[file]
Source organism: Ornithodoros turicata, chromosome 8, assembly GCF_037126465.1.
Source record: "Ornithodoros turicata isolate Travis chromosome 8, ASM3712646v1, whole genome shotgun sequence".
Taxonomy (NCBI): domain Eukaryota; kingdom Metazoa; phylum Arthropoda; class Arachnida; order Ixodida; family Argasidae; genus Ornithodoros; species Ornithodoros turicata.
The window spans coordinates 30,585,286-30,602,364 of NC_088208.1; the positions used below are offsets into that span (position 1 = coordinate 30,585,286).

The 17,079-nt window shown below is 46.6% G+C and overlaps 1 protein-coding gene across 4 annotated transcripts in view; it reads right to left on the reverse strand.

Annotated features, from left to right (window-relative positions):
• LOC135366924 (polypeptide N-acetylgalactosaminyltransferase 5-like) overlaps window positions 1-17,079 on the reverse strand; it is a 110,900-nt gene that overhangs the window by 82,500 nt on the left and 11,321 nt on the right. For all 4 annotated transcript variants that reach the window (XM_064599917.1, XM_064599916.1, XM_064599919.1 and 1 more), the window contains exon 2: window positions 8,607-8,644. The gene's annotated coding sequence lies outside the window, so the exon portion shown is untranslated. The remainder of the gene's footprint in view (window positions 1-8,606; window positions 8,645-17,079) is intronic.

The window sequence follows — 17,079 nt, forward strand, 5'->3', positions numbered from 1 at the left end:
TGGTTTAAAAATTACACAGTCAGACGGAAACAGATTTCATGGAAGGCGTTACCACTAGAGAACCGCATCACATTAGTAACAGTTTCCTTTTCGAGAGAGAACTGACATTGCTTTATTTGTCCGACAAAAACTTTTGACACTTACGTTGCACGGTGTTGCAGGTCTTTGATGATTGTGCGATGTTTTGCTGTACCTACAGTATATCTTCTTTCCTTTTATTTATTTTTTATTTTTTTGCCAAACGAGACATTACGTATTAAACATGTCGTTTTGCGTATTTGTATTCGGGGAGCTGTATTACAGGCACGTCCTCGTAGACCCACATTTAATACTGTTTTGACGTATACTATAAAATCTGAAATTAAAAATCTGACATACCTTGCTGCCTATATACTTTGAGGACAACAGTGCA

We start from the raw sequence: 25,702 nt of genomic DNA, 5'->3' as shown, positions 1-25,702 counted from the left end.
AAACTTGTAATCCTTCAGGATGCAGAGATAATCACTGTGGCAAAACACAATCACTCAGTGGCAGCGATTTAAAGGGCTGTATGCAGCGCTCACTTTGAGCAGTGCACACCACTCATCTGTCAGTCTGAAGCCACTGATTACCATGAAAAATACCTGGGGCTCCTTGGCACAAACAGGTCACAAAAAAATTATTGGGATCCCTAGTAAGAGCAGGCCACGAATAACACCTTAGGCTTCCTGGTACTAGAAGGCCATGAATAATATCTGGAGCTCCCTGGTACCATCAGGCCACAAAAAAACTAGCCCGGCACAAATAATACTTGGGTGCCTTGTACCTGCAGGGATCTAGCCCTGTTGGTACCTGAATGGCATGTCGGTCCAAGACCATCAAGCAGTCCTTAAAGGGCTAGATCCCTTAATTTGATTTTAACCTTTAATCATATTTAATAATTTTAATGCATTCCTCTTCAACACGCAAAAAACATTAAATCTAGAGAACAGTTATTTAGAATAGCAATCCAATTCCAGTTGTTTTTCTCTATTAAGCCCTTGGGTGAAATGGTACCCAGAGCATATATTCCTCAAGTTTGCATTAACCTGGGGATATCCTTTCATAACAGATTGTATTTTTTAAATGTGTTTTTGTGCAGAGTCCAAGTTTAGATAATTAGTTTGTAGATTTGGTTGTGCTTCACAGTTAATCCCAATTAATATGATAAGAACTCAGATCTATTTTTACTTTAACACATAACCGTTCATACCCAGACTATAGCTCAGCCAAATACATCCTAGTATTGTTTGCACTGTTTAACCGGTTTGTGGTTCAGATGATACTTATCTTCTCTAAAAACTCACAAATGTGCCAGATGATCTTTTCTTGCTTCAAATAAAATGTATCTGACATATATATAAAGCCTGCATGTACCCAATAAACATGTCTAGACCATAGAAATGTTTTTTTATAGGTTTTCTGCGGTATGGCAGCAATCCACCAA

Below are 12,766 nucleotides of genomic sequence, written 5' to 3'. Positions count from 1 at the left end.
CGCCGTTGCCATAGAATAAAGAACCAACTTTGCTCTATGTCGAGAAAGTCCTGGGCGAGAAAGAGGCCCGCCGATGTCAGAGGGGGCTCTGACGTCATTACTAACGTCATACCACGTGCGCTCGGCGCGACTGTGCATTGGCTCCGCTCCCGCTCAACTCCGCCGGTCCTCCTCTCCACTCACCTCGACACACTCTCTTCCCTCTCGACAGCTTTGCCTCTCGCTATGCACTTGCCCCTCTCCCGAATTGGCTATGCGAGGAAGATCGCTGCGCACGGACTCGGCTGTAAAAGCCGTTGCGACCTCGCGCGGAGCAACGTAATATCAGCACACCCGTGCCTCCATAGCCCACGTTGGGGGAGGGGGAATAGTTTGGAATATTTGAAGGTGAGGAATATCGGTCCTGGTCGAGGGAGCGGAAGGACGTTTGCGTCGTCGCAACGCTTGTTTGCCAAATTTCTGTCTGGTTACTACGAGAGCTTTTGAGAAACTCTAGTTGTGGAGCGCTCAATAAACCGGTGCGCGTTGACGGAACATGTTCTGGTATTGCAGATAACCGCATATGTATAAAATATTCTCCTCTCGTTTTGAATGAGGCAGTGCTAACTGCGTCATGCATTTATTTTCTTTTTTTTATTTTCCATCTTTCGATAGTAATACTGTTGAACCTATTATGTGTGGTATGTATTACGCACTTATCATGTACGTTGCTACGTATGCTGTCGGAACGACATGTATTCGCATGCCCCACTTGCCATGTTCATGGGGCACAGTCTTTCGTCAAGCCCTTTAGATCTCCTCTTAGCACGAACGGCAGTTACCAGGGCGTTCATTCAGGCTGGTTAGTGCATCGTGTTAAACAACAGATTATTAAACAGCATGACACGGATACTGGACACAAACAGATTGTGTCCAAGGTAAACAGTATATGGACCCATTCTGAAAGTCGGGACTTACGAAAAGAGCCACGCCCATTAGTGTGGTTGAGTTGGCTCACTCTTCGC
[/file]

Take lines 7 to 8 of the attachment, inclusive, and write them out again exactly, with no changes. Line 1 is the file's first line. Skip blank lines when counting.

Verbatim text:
• LOC135366924 (polypeptide N-acetylgalactosaminyltransferase 5-like) overlaps window positions 1-17,079 on the reverse strand; it is a 110,900-nt gene that overhangs the window by 82,500 nt on the left and 11,321 nt on the right. For all 4 annotated transcript variants that reach the window (XM_064599917.1, XM_064599916.1, XM_064599919.1 and 1 more), the window contains exon 2: window positions 8,607-8,644. The gene's annotated coding sequence lies outside the window, so the exon portion shown is untranslated. The remainder of the gene's footprint in view (window positions 1-8,606; window positions 8,645-17,079) is intronic.

The window sequence follows — 17,079 nt, forward strand, 5'->3', positions numbered from 1 at the left end: